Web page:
It is fair to say that Darkest Dungeon has captured my attention and imagination in recent weeks. The game’s aesthetic vividly portrays how exploring dungeons and fighting foul monsters is a dangerous business. Heroes suffer physical wounds, yes, but it is the mental strain and suffering that often causes more complications and difficulty. It seems to be a wonderful concept to merge with an adventure in Dungeons & Dragons, and the good news is the foundation for building a Darkest Dungeons & Dragons adventure is already there in the latest Dungeon Master’s Guide.
How can the Dungeon Master add a new mechanic that forces additional strain on the players while still increasing the enjoyment factor for everyone at the table?
That question is tackled in this article!
Failure Is An Option
Before launching into the mechanics of building a Darkest Dungeons & Dragons, a topic that should be addressed is failure. Colleagues have written about failure in roleplaying games for years. Scott Rehm (The Angry GM) defined failure as “the loss of a goal or opportunity” and discussed common (“stupid”) myths about failure in RPGs. Mike Shea (Sly Flourish) educated DMs on how to move away from mechanics and rules that result in only “either success or failure.” I previously wrote articles on how to roleplay failure for monsters in an encounter to make those setbacks for the DM more enjoyable and engaging to the players. The collective wisdom on this topic indicates that players of an RPG should be ready, willing, and able to continue with the story of the game regardless of success or failure.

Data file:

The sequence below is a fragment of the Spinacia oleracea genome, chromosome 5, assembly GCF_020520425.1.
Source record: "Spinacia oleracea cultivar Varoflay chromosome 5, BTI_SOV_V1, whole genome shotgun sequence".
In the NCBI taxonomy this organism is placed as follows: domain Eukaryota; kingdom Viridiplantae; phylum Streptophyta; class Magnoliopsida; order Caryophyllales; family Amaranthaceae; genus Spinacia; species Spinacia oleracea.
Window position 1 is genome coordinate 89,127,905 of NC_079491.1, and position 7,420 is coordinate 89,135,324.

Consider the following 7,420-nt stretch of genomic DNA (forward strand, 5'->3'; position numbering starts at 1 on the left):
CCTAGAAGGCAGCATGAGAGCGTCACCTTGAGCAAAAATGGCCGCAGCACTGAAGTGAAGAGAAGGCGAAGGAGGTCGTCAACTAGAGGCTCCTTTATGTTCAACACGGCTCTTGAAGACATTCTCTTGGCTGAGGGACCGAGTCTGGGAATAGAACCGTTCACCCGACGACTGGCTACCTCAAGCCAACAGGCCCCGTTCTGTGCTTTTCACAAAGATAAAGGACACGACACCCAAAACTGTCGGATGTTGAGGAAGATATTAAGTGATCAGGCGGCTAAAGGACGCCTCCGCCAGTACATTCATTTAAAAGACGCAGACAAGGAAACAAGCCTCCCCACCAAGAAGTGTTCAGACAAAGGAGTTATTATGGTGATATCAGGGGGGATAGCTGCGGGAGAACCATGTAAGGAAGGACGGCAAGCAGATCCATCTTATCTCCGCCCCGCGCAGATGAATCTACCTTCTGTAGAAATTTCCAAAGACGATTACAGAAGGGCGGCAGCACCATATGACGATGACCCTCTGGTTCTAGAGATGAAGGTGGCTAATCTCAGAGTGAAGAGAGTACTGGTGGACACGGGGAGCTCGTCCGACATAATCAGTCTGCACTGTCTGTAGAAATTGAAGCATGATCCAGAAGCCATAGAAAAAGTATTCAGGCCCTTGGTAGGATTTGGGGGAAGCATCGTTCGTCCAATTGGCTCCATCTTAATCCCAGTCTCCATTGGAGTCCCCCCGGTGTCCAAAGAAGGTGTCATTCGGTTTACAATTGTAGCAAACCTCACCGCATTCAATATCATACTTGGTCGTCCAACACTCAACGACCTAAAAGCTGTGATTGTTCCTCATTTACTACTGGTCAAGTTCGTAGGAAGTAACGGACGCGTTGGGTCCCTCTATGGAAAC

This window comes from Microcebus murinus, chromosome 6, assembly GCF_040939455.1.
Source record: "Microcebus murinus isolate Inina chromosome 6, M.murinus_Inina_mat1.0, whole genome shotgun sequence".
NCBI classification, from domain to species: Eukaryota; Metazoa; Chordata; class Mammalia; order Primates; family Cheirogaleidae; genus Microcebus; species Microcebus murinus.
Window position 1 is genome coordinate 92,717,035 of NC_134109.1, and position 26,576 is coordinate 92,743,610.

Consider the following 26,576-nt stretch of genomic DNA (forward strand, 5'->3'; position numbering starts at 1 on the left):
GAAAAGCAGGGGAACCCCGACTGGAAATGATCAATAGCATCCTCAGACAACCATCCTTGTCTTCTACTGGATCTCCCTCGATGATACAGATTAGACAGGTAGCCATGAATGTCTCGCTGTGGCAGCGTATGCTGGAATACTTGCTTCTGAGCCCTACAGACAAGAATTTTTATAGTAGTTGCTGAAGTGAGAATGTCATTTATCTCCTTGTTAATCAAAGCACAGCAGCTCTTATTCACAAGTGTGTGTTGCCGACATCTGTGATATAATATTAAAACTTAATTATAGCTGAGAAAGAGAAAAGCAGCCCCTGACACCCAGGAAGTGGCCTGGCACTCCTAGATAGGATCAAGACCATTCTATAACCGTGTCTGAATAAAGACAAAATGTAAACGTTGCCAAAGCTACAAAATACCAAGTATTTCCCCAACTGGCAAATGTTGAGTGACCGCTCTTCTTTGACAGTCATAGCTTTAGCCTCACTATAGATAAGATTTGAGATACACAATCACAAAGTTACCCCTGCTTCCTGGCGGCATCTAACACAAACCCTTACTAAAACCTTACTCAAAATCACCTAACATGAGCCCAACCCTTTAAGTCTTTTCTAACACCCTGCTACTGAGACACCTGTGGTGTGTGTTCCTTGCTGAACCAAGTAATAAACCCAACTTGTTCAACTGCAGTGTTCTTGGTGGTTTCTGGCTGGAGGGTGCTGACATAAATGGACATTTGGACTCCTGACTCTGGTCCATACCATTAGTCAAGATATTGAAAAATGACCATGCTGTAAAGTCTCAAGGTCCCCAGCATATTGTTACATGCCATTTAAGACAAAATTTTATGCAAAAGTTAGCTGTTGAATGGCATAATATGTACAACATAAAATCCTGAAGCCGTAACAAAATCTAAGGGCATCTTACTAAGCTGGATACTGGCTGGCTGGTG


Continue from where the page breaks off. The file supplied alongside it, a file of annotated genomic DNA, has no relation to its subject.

That means DMs should avoid creating scenarios that can only be accomplished in a single, specific manner while players should be encouraged to continue playing their characters if they win, lose, or go sideways. This means that failure should remain an option for everyone at the table. As a DM, help the players be ready for contingencies. During game preparation, DMs often consider how to react if the players decide on taking one action or another. As a player, I was more of a straight-line thinker and struggled when the “next move” in an adventure was not clearly defined. The DM can assist players by feeding them possible options if they are greeted with failure – often through a timely NPC – and reward players for responding to setbacks with creative solutions. This atmosphere will eventually redefine success from “we killed the monsters, saved the day, and collected a ton of loot” to “we all got together and told one heck of story.”